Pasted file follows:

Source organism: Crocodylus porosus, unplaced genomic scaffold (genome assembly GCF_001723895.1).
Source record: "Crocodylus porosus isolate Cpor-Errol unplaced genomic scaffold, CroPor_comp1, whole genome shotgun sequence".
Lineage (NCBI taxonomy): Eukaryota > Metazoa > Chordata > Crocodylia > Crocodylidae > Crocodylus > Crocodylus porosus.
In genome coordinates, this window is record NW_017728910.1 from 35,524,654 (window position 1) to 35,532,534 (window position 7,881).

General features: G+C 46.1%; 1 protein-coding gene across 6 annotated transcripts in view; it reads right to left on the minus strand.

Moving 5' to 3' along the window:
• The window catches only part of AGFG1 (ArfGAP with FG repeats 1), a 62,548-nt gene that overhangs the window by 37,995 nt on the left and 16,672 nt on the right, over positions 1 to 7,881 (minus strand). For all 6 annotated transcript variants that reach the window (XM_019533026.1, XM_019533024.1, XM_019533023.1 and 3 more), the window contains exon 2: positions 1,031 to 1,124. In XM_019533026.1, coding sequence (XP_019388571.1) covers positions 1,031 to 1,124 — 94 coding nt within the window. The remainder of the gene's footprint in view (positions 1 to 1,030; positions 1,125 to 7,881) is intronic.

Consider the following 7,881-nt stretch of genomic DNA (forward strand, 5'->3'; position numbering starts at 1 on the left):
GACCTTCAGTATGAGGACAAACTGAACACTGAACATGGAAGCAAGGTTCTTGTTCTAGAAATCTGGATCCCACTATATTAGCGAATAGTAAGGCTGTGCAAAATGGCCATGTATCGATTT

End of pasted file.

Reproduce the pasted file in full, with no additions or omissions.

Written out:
Source organism: Crocodylus porosus, unplaced genomic scaffold (genome assembly GCF_001723895.1).
Source record: "Crocodylus porosus isolate Cpor-Errol unplaced genomic scaffold, CroPor_comp1, whole genome shotgun sequence".
Lineage (NCBI taxonomy): Eukaryota > Metazoa > Chordata > Crocodylia > Crocodylidae > Crocodylus > Crocodylus porosus.
In genome coordinates, this window is record NW_017728910.1 from 35,524,654 (window position 1) to 35,532,534 (window position 7,881).

General features: G+C 46.1%; 1 protein-coding gene across 6 annotated transcripts in view; it reads right to left on the minus strand.

Moving 5' to 3' along the window:
• The window catches only part of AGFG1 (ArfGAP with FG repeats 1), a 62,548-nt gene that overhangs the window by 37,995 nt on the left and 16,672 nt on the right, over positions 1 to 7,881 (minus strand). For all 6 annotated transcript variants that reach the window (XM_019533026.1, XM_019533024.1, XM_019533023.1 and 3 more), the window contains exon 2: positions 1,031 to 1,124. In XM_019533026.1, coding sequence (XP_019388571.1) covers positions 1,031 to 1,124 — 94 coding nt within the window. The remainder of the gene's footprint in view (positions 1 to 1,030; positions 1,125 to 7,881) is intronic.

Consider the following 7,881-nt stretch of genomic DNA (forward strand, 5'->3'; position numbering starts at 1 on the left):
GACCTTCAGTATGAGGACAAACTGAACACTGAACATGGAAGCAAGGTTCTTGTTCTAGAAATCTGGATCCCACTATATTAGCGAATAGTAAGGCTGTGCAAAATGGCCATGTATCGATTT